Saturday, 4 April 2009


Read this: The FootyTweets “Cease and Desist” Story

Now read this:
Wikipedia: Football DataCo

Especially this:
The company has been racked by controversy in the UK media, after a 2004 European Court of Justice ruling that the Premier League and Football League cannot use the European Database Directive to demand payment from media and pools companies for the publication of fixture lists.

Football DataCo refute the ruling, arguing that a legal precedent was set in the UK back in 1959, when the Football League won a landmark copyright victory against Littlewoods, claiming income from the pools company for their use of the fixtures list.

Staunch opponents of Football DataCo argue that the ruling is long out of date, and needs to be brought more inline with the advances in information collection and delivery that we are seeing with the world wide web.

Small, independently owned football fan sites have been the worst hit by Football DataCo, who charge even non-profit making enterprises the standard fee for use of single club fixture data. Many fanzines have been threatened with removal of the fixtures by Football DataCo. The company has also challenged many not-for-profit websites over their use of football club badges on their websites.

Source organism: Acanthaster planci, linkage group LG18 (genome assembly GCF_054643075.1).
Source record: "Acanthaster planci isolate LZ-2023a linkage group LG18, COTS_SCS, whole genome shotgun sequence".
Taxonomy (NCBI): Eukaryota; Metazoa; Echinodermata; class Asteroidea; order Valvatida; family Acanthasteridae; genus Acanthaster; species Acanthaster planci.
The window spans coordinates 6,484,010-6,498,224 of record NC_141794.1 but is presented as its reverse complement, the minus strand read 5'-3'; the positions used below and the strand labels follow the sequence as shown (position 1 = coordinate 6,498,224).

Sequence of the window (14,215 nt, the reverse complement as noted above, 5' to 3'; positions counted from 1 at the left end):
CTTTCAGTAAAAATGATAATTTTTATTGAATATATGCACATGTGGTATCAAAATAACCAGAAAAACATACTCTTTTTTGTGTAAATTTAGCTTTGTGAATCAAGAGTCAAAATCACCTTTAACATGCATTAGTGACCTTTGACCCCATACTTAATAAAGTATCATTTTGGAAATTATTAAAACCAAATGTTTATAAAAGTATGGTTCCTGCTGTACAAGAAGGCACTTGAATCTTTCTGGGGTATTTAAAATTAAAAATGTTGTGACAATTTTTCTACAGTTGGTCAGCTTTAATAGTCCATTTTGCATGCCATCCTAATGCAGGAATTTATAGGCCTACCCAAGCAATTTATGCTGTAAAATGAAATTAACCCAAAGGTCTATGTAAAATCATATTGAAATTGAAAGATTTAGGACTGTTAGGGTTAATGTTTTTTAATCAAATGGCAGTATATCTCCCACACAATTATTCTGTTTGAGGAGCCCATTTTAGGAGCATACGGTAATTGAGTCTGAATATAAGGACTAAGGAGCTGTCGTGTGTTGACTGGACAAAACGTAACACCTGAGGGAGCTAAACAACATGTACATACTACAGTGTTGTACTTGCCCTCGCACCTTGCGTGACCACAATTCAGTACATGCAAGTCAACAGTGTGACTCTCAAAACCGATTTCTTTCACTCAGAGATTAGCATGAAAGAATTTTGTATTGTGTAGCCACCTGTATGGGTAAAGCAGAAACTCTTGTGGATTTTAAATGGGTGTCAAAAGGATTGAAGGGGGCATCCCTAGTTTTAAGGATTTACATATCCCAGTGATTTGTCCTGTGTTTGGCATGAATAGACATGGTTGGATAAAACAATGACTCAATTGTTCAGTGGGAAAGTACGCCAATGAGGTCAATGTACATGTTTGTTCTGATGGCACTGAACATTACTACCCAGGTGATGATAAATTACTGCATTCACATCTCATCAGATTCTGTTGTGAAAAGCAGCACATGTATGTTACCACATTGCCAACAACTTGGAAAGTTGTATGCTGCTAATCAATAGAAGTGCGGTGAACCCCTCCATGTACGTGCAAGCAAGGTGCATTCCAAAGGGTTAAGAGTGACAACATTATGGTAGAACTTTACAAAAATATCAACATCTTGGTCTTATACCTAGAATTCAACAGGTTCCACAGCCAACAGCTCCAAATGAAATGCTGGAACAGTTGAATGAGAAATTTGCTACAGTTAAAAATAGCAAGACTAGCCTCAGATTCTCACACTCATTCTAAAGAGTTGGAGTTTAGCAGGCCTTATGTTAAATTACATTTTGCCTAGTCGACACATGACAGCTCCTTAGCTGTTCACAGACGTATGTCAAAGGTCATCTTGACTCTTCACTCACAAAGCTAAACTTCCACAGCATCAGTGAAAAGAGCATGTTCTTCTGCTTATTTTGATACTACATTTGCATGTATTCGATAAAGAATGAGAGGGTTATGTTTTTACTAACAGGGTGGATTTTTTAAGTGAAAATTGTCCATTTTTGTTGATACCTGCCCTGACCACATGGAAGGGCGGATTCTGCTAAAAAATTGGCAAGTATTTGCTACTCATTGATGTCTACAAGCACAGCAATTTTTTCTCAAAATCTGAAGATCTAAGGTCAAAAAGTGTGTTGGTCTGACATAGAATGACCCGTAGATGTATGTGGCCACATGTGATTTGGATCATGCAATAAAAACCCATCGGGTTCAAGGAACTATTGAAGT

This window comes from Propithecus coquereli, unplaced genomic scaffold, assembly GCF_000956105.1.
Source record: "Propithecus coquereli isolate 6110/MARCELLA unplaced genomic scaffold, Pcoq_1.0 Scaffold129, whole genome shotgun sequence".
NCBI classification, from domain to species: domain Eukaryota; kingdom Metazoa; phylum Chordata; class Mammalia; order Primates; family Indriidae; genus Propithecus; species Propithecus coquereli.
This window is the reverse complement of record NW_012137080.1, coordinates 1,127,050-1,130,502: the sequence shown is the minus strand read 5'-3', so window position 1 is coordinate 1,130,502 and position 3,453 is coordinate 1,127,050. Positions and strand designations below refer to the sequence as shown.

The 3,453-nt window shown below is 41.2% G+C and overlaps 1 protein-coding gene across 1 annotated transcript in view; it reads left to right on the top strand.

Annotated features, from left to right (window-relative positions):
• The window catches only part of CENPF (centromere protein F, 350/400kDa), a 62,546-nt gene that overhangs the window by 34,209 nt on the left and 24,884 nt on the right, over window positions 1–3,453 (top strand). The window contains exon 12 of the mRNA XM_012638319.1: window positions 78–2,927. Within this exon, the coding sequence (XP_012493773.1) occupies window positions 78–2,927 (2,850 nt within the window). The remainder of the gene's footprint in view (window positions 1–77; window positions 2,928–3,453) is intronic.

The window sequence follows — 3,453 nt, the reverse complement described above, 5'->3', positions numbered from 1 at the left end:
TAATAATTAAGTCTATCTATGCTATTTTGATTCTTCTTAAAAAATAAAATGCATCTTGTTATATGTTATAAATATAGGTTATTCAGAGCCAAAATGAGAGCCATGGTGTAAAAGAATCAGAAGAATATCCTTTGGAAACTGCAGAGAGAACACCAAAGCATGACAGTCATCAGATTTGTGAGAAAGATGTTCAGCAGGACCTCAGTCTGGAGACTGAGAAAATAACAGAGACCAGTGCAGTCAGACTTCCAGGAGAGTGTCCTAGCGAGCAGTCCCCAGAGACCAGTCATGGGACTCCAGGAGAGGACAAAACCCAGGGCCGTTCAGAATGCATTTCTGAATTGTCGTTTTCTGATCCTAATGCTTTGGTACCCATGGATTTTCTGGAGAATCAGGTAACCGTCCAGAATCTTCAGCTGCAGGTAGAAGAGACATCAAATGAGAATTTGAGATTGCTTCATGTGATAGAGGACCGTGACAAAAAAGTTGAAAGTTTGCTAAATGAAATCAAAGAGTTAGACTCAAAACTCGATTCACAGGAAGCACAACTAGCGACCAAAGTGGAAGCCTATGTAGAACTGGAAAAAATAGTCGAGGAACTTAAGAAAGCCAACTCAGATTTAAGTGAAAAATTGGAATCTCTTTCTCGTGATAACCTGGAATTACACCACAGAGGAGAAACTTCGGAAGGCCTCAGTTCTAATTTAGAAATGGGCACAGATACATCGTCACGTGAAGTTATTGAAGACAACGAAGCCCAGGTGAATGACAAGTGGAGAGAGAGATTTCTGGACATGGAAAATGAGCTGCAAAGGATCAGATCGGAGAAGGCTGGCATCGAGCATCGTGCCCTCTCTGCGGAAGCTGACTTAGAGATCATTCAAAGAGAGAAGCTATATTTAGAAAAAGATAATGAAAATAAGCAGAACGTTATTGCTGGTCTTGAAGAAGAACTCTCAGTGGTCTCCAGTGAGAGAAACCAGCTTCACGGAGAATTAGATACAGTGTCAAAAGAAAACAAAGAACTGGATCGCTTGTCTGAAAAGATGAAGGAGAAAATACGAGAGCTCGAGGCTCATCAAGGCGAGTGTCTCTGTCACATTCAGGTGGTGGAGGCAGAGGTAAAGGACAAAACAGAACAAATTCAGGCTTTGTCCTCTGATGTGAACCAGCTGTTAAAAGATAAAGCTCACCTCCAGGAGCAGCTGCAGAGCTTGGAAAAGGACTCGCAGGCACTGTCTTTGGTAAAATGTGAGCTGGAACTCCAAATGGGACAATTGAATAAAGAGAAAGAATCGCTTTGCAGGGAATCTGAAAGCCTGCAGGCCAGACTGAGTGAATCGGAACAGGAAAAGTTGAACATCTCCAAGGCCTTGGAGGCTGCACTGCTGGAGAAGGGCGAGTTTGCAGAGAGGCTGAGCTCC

Legal precedent from 1959? For internet-based distribution? What a set of tiny-brained idiots.

There have always been genuine football fans who want to support their club through fanzines and websites - it has even been proven that traffic to the clubs' official sites has increased as a direct result of the service from FootyTweets. It would appear that the self-centered mindless fools at Football DataCo (and how that awful US-style company name sticks in the craw) care not a jot for the average fan; blinkered protectionism is their default - and apparently only - setting.

So, in the interests of my fellow Gooners, I am now going to list the remaining 2008/09 Arsenal fixtures, right here, right now:

Saturday, 11 April 2009: Wigan v Arsenal, 15:00
Tuesday, 21 April 2009: Liverpool v Arsenal, 20:00
Sunday, 26 April 2009: Arsenal v Middlesbrough, 13:30
Saturday, 02 May 2009: Portsmouth v Arsenal, 15:00
Saturday, 09 May 2009: Arsenal v Chelsea, 15:00
Saturday, 16 May 2009: Man Utd v Arsenal, 15:00
Sunday, 24 May 2009: Arsenal v Stoke, 16:00

Bring it on...


  1. What I don't understand is this: if they're only publishing scores and results, surely that's in the public domain?

  2. They're not; they're publishing 'in-game updates' which is something this bunch of shitheads somehow has control over. They can publish whatever they like after the match, which is of course of a much lower value to everyone.